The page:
NATIONAL

Deora’s visit to Pakistan put off

Sujay Mehdudia

Setback to talks on pipeline projects



Uncertainty led to postponement

Tariff fee yet to be decided



NEW DELHI: Petroleum and Natural Gas Minister Murli Deora’s visit to Pakistan later this month has been postponed, causing a setback to the talks on the putting in place of the strategic Iran-Pakistan-India and the Turkmenistan-Afghanistan- Pakistan- India pipelines.

Mr. Deora was to lead a high level delegation to Islamabad on November 28 and 29 to sign the formal agreement of India joining the Asian Development Bank (ADB)-sponsored TAPI pipeline. Highly placed sources said the “uncertainty” in Pakistan after the imposition of emergency and the holding of general elections there had forced the postponement of the visit. The sources said the ADB was also having a re-think on holding the Steering Committee of the TAPI pipeline in Islamabad in view of the sensitive political situation.Mr. Deora indicated last week that during his visit to Pakistan, he would take up the imposition of transit fee on the IPI pipeline and sort out the situation, paving the way for India to sign a trilateral agreement soon. New Delhi and Islamabad had reached a broad understanding on the transportation tariff payable to Pakistan for wheeling natural gas through the 1,035-km pipeline segment in that country. But the two nations had yet to decide on a transit fee payable to Pakistan for allowing usage of its territory for passage of the pipeline to India. Islamabad had sought $0.493 per mBtu while New Delhi offered $0.20 per mBtu.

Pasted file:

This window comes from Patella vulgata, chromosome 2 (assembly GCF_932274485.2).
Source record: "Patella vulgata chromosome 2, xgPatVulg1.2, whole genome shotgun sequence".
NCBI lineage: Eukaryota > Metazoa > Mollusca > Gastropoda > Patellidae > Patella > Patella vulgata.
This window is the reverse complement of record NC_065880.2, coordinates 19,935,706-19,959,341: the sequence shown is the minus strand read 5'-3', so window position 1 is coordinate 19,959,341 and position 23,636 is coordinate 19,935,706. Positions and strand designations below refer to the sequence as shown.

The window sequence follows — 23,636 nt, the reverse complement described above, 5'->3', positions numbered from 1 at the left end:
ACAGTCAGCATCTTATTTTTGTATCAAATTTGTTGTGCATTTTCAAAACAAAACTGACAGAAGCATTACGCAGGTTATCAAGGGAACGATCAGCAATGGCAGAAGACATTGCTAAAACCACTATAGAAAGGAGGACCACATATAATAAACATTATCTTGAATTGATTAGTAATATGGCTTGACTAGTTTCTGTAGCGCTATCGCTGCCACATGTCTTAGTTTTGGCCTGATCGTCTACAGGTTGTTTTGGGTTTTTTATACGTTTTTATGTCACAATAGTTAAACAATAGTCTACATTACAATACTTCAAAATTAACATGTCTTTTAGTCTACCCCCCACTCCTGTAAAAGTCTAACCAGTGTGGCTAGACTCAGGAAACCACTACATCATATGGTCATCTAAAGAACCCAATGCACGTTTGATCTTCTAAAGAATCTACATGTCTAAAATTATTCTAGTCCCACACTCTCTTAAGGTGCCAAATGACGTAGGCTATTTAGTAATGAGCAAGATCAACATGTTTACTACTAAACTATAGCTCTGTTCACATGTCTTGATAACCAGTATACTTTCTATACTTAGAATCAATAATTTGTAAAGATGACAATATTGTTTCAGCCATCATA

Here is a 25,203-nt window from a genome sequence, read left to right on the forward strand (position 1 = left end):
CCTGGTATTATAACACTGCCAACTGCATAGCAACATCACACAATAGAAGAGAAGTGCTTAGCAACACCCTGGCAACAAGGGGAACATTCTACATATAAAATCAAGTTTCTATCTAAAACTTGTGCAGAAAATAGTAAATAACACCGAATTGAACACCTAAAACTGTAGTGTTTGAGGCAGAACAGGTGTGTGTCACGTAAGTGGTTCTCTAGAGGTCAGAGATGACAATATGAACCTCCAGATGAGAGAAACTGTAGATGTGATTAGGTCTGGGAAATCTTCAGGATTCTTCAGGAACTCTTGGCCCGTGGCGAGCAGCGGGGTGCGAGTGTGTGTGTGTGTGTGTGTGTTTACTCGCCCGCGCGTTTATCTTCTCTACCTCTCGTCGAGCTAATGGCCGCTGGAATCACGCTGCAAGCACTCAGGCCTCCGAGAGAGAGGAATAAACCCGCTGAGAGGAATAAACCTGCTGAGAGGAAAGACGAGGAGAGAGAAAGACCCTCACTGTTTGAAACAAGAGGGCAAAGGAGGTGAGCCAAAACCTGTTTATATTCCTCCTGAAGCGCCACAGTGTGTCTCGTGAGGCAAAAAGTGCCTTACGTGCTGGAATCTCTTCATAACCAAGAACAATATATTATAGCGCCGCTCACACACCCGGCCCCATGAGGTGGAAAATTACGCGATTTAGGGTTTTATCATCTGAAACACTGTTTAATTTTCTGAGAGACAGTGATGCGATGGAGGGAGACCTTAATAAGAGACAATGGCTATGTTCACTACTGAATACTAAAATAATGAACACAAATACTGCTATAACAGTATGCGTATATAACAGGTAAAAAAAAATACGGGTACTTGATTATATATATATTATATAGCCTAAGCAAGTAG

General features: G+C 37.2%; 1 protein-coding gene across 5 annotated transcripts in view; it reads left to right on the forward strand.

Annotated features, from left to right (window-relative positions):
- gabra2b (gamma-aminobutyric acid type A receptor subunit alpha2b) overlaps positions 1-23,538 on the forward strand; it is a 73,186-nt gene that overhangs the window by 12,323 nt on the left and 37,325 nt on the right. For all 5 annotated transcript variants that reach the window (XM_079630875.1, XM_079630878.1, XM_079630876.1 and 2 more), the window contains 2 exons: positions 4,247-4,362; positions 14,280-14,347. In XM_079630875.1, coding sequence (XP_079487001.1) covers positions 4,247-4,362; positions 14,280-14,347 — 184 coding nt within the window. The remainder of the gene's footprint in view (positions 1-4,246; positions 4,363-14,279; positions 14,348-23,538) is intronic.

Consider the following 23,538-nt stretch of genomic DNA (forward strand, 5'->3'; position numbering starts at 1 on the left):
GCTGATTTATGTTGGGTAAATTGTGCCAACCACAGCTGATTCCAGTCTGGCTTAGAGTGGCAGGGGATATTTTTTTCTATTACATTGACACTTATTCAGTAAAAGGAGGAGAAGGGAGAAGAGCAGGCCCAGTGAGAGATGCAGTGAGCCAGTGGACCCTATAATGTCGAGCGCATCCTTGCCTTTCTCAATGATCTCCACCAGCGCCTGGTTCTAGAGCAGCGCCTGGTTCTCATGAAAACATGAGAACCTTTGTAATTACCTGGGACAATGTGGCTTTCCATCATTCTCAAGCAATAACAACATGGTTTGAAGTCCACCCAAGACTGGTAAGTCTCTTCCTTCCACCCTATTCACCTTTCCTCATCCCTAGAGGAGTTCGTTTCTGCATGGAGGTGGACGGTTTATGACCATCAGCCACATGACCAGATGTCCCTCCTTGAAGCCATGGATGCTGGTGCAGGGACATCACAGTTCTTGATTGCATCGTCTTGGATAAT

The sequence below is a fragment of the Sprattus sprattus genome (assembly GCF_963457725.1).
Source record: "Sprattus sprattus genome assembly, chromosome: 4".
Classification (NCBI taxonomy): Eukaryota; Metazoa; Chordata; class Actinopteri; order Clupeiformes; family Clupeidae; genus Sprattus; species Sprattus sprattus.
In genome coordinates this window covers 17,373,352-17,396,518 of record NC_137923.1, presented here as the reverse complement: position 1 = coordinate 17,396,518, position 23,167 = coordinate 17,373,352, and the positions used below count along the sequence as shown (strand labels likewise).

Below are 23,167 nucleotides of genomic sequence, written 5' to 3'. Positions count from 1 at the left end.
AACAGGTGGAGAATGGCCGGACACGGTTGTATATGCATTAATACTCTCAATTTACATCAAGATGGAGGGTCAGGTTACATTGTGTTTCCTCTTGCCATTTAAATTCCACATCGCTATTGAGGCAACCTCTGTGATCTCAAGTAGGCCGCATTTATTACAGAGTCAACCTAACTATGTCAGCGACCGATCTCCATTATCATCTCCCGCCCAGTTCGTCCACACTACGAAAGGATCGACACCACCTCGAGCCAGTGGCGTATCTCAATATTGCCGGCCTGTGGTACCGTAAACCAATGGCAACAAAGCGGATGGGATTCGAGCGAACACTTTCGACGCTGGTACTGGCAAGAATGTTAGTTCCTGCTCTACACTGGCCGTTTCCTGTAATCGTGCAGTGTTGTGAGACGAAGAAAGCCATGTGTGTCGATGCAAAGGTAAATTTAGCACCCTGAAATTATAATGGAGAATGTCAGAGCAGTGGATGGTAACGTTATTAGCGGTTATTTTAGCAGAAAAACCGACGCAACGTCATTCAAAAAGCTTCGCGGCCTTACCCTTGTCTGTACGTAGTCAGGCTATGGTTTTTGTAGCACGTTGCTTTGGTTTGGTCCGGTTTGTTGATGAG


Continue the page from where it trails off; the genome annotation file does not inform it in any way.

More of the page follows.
The proposed TAPI pipeline will have a capacity of 33 billion cubic metres of natural gas per annum. The 1,680 km pipeline will run from the Dauletabad gas field to Afghanistan. From there, it will be constructed alongside the highway running from Herat to Kandahar, and then via Quetta and Multan in Pakistan. The final destination of the pipeline will be Fazilka, near the India-Pakistan border.

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